granting of immigration benefits or privileges. Such debate may be similar to that which followed
the 2012 launch of the executive initiative commonly known as Deferred Action for Childhood
Arrivals (DACA), under which certain unlawfully present aliens who were brought to the United
States as children may be granted “deferred action” (a type of relief from removal) and work
authorization. While some have argued that DACA constitutes an abdication of the Executive’s
duty to enforce the laws and runs afoul of specific requirements found in the Immigration and
Nationality Act (INA), others have argued that the initiative is a lawful exercise of the
discretionary authority conferred on the Executive by the Constitution and federal statute.

Executive discretion over immigration matters is informed (and, in some instances,
circumscribed) by statutory delegations of authority and constitutional considerations. In some
cases, a particular immigration policy or initiative might be premised on multiple sources of
discretionary authority. These sources include the following:

Express delegations of discretionary authority by statute. In some instances, the
INA grants the Executive broad discretion to provide certain forms of relief or
benefits (e.g., work authorization or temporary protected status) to foreign
nationals. In other instances, the INA permits immigration authorities to waive the
application of requirements which would otherwise render an alien ineligible for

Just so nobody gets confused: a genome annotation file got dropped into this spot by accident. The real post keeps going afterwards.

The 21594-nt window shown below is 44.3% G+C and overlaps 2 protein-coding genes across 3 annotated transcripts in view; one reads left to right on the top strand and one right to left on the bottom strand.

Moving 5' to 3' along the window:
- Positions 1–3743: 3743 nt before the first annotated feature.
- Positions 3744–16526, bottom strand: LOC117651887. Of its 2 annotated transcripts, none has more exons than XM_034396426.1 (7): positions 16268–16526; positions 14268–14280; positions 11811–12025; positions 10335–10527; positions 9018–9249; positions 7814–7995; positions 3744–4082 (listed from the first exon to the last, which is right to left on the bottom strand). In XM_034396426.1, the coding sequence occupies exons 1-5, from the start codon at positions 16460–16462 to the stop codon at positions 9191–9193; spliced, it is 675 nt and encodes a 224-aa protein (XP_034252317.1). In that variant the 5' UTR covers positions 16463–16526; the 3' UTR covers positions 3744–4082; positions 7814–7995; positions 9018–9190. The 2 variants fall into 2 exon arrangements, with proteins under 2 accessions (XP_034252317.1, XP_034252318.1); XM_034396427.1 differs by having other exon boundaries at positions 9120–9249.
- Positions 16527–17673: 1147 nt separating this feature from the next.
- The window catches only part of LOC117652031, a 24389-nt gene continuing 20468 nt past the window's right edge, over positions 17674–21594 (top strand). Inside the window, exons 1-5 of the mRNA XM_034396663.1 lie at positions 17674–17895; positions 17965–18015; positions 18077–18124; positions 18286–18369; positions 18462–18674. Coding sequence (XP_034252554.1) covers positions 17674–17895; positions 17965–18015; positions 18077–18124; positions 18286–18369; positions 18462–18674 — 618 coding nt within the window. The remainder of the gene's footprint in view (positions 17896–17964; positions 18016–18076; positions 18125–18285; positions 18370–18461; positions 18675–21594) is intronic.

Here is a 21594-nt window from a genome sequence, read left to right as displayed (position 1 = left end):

particular immigration benefits. The INA also gives the Executive broad “parole”
authority, under which immigration officials may sometimes permit aliens to
physically enter or remain in the country without such entry or presence
constituting “admission” for immigration purposes. Any exercises of such
statutory authority must be consistent with the terms of the delegation (although
the executive branch might have some discretion in interpreting the statute, as
discussed below).

Prosecutorial or enforcement discretion deriving from the Executive’s
independent constitutional authority. The Executive is generally recognized as
possessing some degree of independent authority in assessing whether to
prosecute apparent violations of federal law. However, specific statutory mandates
could be seen as limiting the Executive’s discretion to take particular actions (e.g.,
by requiring that certain aliens be detained pending removal proceedings). The
express adoption of a policy that constitutes an abdication of a statutory duty
could also be found to be impermissible, but it might be difficult for a court to
assess the degree of nonenforcement that would entail an “abdication.”

Discretion in interpreting and applying immigration law. The Supreme Court
has found that some deference may be owed to agency regulations (or
adjudications) which construe statutes that are “silent or ambiguous” as to specific
issues. The executive branch may also be afforded deference in less formal
interpretations of statutes and in interpreting its own regulations. However,
agency interpretations must conform to the “unambiguously expressed intent of